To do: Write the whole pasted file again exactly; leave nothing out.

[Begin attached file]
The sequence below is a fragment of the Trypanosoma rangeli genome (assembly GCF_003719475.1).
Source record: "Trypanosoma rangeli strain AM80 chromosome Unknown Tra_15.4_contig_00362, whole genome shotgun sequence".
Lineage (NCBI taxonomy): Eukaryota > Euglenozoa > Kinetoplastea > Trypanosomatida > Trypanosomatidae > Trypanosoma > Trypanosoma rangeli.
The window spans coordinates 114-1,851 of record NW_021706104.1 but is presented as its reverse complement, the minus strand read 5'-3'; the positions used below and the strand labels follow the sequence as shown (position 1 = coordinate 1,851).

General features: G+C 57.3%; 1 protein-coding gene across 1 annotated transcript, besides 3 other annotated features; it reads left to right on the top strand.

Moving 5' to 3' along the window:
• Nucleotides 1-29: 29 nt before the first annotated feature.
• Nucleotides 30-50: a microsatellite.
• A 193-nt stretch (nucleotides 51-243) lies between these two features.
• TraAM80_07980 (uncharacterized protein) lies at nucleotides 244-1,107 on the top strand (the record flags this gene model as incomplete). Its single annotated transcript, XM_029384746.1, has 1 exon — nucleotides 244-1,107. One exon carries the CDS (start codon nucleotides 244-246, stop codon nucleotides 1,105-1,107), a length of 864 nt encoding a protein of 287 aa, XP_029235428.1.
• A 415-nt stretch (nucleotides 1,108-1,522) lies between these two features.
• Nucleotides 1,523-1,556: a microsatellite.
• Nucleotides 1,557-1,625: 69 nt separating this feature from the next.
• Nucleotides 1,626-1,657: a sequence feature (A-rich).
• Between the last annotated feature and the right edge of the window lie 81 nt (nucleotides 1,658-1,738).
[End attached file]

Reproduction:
The sequence below is a fragment of the Trypanosoma rangeli genome (assembly GCF_003719475.1).
Source record: "Trypanosoma rangeli strain AM80 chromosome Unknown Tra_15.4_contig_00362, whole genome shotgun sequence".
Lineage (NCBI taxonomy): Eukaryota > Euglenozoa > Kinetoplastea > Trypanosomatida > Trypanosomatidae > Trypanosoma > Trypanosoma rangeli.
The window spans coordinates 114-1,851 of record NW_021706104.1 but is presented as its reverse complement, the minus strand read 5'-3'; the positions used below and the strand labels follow the sequence as shown (position 1 = coordinate 1,851).

General features: G+C 57.3%; 1 protein-coding gene across 1 annotated transcript, besides 3 other annotated features; it reads left to right on the top strand.

Moving 5' to 3' along the window:
• Nucleotides 1-29: 29 nt before the first annotated feature.
• Nucleotides 30-50: a microsatellite.
• A 193-nt stretch (nucleotides 51-243) lies between these two features.
• TraAM80_07980 (uncharacterized protein) lies at nucleotides 244-1,107 on the top strand (the record flags this gene model as incomplete). Its single annotated transcript, XM_029384746.1, has 1 exon — nucleotides 244-1,107. One exon carries the CDS (start codon nucleotides 244-246, stop codon nucleotides 1,105-1,107), a length of 864 nt encoding a protein of 287 aa, XP_029235428.1.
• A 415-nt stretch (nucleotides 1,108-1,522) lies between these two features.
• Nucleotides 1,523-1,556: a microsatellite.
• Nucleotides 1,557-1,625: 69 nt separating this feature from the next.
• Nucleotides 1,626-1,657: a sequence feature (A-rich).
• Between the last annotated feature and the right edge of the window lie 81 nt (nucleotides 1,658-1,738).